Sorting through the best verses ever written by women rappers ain’t easy. Decades of rhyming have produced countless verses worthy of contention as the “best”—but we’ve managed to whittle it down to our top 10. This list isn’t necessarily indicative of the best female rappers to grace the game—Bay Area rhymers, Conscious Daughters, Rawkus’ Jane Doe, Native Tongues affiliate Monie Love, Newsense of Chicago’s Psychodrama, young gun Rapsody, No Limit’s Mia X, Bahamadia and Remy Ma are just a few worthy talents who don’t appear on the list. This collection of “best” verses take into consideration overall impact on the individual’s career, influence on subsequent rappers and of course, pure writing skill.
“Lost Ones” (Verse 1)
“It’s funny how money change a situation/Miscommunication lead to complication/My emancipation don’t fit your equation.”
After an ugly break from the Fugees right at the height of their career, anticipation was at a fever pitch for the standout talent of the group, Lauryn Hill. And she delivered one of the dopest hip-hop verses of all-time on the opening track, “Lost Ones.” Part self-declaration, part diss, but all vintage Lauryn, the song offers the best of what she offered as an artist and emcee— depth, layered perspective and creativity. This is one of those “life situation” verses that can be applied at various stages of personal growth, and as a result, has remained relevant, almost 20 years later.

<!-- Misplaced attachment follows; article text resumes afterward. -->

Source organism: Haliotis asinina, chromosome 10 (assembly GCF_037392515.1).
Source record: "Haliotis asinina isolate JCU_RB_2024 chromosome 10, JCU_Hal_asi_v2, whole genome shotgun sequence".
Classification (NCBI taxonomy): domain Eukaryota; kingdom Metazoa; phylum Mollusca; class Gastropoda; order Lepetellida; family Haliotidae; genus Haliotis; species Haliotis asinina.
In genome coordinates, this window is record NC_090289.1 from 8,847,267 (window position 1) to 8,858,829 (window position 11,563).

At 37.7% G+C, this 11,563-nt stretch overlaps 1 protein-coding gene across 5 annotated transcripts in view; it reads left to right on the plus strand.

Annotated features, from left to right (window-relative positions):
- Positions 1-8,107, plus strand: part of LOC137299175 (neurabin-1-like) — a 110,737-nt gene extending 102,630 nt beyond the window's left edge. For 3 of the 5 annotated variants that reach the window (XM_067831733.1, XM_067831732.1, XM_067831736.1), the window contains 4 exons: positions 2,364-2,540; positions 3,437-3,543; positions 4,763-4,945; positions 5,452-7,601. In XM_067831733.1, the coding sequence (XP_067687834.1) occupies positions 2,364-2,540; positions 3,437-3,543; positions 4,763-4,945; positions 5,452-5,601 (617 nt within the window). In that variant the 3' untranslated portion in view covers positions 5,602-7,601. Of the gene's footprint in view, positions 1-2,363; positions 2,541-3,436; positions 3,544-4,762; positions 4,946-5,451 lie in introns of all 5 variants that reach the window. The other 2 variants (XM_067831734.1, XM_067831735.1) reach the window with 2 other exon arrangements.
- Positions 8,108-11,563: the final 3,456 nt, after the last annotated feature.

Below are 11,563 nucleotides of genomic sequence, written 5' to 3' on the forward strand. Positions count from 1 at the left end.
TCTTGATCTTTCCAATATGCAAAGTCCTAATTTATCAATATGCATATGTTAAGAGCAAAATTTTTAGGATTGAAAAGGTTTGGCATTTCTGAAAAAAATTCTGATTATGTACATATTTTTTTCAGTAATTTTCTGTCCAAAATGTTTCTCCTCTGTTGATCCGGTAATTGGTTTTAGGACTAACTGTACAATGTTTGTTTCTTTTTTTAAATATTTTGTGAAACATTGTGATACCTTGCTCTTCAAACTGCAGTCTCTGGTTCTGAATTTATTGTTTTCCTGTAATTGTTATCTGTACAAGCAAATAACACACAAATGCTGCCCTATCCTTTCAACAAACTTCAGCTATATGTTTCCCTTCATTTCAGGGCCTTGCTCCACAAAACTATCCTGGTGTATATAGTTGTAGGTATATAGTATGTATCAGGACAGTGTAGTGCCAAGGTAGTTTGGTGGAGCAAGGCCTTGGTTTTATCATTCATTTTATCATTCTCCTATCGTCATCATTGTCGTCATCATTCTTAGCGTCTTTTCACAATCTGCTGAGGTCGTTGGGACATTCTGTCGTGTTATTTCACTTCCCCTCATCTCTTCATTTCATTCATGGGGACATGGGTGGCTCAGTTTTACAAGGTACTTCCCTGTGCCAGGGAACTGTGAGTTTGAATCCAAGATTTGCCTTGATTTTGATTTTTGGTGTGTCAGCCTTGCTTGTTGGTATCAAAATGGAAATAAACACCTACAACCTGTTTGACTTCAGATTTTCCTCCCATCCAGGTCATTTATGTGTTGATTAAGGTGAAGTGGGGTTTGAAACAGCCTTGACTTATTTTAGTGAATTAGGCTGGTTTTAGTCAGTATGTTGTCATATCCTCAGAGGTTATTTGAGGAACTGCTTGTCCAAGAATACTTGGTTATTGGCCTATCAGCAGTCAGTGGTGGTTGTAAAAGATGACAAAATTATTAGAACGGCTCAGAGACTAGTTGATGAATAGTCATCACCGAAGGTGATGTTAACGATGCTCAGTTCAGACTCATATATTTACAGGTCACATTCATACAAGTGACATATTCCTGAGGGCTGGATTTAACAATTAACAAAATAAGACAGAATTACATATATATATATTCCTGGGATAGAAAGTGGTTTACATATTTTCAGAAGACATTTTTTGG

“All About the Benjamins” (Puff Daddy)
“Wanna bumble with the bee, huh?/Throw a hex on a whole family/Dressed in all black like ‘The Omen’/Have ya friends sangin’ ‘this is for my homies.’”
“It’s All About the Benjamins” is probably one of the best songs hip-hop ever produced and Lil’ Kim’s murderous, everybody-can-quote-this verse is an obvious highlight. A standout on song full of lyrical heavyweights including Jadakiss and of course, Biggie, Kim’s oft-recited rhyme was full of fire and passion, and enough one-liners to last a decade. Nobody wanted to bumble with the Queen Bee after she dropped this heat rock. Signifying the height of Kim’s run, this remains one of the most recitable verses in hip-hop history.
“Afro Puffs” Verse 2
“Now I’m hittin’ MC’s like Hoo-yu-ken!/Ain’t no doubt about it I’m the undisputed.”
One of the best lyricists in the Death Row camp, which was stocked full of talent, Rage got a chance to show and prove with her 1994 hit, “Afro Puffs.” Though she never had the proper chance to reveal to the world exactly how talented she was lyrically, (mostly due to constant label drama that resulted in waning interest by the time her full-length Necessary Roughness finally dropped in 1997), Rage managed to reign supreme on this track. That Street Fighter reference is easily one of the most memorable opening lines of any hip-hop verse, and one of the hardest.
“Paper Thin” Verse 1
“You may take this egotistical or just or worry free/But what you say I take none of it seriously/And even if I did I wouldn’t tell you so/I’d let you pretend to read me/And then you’d know.”
MC Lyte is one of the best who’s ever done it. And as a teenage battle rap phenomenon, she made her reputation taking out rivals. So it would be easy and even expected to list any of her verses from one of the best battle rap songs ever, “10% Diss.” But the first verse on her classic track, “Paper Thin,” embodies the best characteristics of Lyte as a top-tier spitter. It’s the verse that showcases best all that made her L-Y-T-E as a rock: sophisticated and lethal, smart and relatable.
“Have A Nice Day” Verse 2
“A lotta MCs today really know how to please/But I gave birth to most of them MCs/So when it comes around to the month of May send me your royalty check for Mother’s Day.”